It’s finally time for my Alpkit Fuel Pod review. I’ve been using the Alpkit Fuel Pod for the last month where it’s been invaluable on several long rides and some light touring. It’s not the first top bar mounted frame bag that I’ve used, I previously carried my essentials in a Topeak Fuel Tank, but Alpkit’s Fuel Pod it might just be the best.
Alpkit Fuel Pod Review
Coming from an ultralight cycling perspective the Alpkit Fuel Pod is a promising product. The materials are strong and light, the total weight for size medium, including straps, is a mere 80 grams.
Brasher Hillmaster II GTX walking boots review: I’m willing to bet that a few of Cyclefar’s readers like walking. After all, to enjoy cycling is to enjoy life and there are many ways to experience the world. I have seen a fair bit of the great outdoors standing in these Brasher Hillmaster II GTX walking boots and now as I prepare to leave New Zealand (three weeks to go!) I’m also preparing to leave my beloved boots behind. I hope I don’t spoil the surprise by saying that these boots have never ever let me down in the estimated 500+ miles traveled in them.
I bought the Brasher Hillmaster walking boots on a recommendation from my dad who’s a keen walker and, whilst penniless at university, he kindly subsidised the price for me, telling me his philosophy ‘buy once buy right’. More specifically ‘buy leather’. Leather boots have the distinct advantage of being easy to clean, easier to care for and more water resistant than synthetic shoes in my opinion.
I don’t do any marketing for Katadyn but if I did I think ‘water so good the eels want it back’ might be a winner.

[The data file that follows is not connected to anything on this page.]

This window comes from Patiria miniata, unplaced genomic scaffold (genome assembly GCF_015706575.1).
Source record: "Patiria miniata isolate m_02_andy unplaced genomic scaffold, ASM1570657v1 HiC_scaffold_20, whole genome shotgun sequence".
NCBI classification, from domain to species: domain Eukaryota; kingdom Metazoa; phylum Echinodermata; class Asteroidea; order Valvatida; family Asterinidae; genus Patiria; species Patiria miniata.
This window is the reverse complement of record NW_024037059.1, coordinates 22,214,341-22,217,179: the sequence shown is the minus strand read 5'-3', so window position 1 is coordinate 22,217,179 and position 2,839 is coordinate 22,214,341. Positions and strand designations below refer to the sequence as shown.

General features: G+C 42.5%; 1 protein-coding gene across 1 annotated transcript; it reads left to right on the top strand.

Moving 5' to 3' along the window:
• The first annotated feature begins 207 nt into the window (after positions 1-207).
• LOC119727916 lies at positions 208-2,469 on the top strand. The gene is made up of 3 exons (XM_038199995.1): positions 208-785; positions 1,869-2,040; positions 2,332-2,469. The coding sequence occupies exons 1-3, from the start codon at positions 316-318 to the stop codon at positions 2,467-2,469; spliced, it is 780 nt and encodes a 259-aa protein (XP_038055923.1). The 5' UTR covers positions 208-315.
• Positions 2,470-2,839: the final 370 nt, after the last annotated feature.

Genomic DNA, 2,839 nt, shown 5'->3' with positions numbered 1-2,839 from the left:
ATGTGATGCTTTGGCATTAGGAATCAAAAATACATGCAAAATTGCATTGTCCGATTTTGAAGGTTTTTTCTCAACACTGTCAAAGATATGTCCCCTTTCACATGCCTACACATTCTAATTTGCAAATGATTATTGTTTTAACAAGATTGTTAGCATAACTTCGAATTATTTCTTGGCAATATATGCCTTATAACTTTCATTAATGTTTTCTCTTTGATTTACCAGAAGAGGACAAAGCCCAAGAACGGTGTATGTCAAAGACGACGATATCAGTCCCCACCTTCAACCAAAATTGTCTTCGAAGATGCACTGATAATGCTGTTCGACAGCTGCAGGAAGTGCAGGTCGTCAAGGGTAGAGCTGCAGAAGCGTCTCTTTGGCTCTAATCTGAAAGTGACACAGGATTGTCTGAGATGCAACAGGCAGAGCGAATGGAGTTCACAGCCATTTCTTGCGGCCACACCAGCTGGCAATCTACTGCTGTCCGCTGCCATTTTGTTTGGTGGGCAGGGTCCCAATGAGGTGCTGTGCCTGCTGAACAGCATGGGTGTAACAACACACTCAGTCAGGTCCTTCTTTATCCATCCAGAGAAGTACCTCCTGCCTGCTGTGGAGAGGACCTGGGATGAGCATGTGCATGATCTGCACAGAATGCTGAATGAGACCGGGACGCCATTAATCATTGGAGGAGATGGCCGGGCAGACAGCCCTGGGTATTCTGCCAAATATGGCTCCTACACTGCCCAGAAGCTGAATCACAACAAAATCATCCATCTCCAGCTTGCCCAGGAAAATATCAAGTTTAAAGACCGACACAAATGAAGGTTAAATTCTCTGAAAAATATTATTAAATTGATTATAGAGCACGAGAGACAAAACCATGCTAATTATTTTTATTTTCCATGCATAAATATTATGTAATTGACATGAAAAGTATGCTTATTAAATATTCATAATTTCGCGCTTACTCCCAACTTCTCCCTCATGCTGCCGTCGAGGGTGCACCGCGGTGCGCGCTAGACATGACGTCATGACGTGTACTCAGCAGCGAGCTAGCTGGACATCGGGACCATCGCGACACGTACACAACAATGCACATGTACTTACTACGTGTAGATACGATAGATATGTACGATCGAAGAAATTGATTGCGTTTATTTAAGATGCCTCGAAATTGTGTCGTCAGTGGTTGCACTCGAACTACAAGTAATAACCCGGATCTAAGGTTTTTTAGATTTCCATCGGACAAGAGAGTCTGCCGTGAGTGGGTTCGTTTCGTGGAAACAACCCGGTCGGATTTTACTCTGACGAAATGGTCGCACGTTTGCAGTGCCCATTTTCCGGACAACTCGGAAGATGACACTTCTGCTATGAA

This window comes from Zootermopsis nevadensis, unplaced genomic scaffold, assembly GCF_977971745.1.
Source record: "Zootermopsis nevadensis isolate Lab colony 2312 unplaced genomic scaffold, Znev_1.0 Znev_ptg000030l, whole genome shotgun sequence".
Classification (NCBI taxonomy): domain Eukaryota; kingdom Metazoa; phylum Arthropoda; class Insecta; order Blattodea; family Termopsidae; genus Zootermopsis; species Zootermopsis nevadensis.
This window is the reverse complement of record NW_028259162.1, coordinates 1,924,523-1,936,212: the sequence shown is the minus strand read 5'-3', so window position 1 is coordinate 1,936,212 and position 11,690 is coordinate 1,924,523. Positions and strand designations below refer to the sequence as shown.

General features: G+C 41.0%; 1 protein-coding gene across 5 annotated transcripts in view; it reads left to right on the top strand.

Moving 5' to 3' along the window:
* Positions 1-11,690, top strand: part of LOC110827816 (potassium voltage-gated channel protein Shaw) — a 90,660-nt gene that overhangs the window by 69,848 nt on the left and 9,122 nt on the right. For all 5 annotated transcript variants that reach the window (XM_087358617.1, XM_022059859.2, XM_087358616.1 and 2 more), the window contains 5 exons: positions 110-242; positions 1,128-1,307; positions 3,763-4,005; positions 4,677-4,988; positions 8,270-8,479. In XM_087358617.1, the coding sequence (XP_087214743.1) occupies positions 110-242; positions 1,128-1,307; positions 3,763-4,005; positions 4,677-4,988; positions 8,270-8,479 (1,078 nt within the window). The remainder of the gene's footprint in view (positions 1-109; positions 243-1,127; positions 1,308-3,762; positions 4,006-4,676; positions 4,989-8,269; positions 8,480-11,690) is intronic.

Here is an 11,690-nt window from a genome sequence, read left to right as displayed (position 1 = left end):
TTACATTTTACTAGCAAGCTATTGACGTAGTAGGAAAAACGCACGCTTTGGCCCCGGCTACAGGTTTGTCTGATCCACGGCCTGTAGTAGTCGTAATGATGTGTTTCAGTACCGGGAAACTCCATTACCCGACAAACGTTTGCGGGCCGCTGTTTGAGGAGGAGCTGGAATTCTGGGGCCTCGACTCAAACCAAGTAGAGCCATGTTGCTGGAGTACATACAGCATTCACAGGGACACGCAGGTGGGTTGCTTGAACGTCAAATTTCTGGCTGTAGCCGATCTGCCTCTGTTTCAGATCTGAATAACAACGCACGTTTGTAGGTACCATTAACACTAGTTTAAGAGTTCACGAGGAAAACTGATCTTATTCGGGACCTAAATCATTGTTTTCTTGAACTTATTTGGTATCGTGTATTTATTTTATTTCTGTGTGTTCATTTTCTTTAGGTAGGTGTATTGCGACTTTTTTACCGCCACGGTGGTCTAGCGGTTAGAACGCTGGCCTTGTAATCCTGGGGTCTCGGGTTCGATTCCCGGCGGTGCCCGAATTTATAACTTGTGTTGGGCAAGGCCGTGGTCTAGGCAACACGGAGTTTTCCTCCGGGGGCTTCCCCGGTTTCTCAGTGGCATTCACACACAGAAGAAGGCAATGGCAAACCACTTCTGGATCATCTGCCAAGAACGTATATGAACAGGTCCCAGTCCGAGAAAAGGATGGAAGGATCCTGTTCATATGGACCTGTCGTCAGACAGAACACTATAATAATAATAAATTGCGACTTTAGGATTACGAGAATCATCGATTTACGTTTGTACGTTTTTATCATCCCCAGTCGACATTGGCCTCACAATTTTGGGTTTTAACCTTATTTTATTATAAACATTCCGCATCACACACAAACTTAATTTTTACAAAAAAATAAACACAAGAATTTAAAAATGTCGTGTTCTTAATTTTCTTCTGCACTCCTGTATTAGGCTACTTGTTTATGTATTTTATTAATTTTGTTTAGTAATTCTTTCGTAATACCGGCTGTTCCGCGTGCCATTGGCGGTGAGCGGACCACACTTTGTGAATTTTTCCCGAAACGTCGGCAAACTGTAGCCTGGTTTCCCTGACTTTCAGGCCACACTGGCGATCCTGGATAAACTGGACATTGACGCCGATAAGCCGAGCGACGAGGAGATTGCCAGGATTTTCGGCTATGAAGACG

Having a way to purify water, especially when you’re unfamiliar with where you’ll be travelling, is essential. The average person can survive weeks without food. You can still feel safe from mortal danger if you have to skip the odd meal or two but the same cannot be said about water. Without water you’ll be lucky to last more than 3 days.
There is a helpful rule to remember these limits called ‘The Rule of Threes’. You can survive three minutes without air, three hours without shelter (in a dangerously cold environment), three days without water and three weeks without food.
I’ve been collecting my thoughts for this Thorn Sherpa review since I first built the bike in my grandad’s shed. I built it in the middle of winter four years ago. I had attempted to build up my new Thorn Sherpa frame in my garage, but at a fun dampening -2°C I received a better offer from my grandad who told me I could use his quintessential English ‘shed at the bottom of the garden’, fitted with a cast iron multi-burner.
I took my tools, stacked up in front of a small fan heater, and hauled the Thorn Sherpa frame and components up the road to a balmy 22°C Costa-del-English-Shed and had a fun couple of days tuning the gears and perfecting the cabling, sweat gently beading on my forehead. Thanks grandad! Continue reading Thorn Sherpa Review – Steel Frame Touring Bicycle→
I have finally squeezed the last mile out of my Continental Travel Contact tyres (Twice!). I can now give you the grim specifics on how long they lasted, how well they performed, and how gracefully they failed. Consider this the Continental Travel Contact review; tested to destruction! Continue reading Continental Travel Contact Review – Destroyed!→
Brooks saddles, made in Birmingham, England, are the de-facto bicycle saddles for touring. They also have a stronghold in the commuting markets and the… erm… cool types. You know the ones, they have (at the moment) long sleeve shirts, skinny trousers and crepe soles. It strikes me as unusual that what suits the terminally trendy also appeals to the nomadic traveller as well as the cantankerous, heritage supporting, northerner (such as my friend Adam) and even the casual cyclist, father of three, who just wants to ‘pop’ to the shops to replenish his secret stash of Werther’s Originals in his shed. Continue reading What You Need To Know About Brooks Saddles [Video]→
Ultralight Cycle Touring and Fully Loaded Bicycle Travel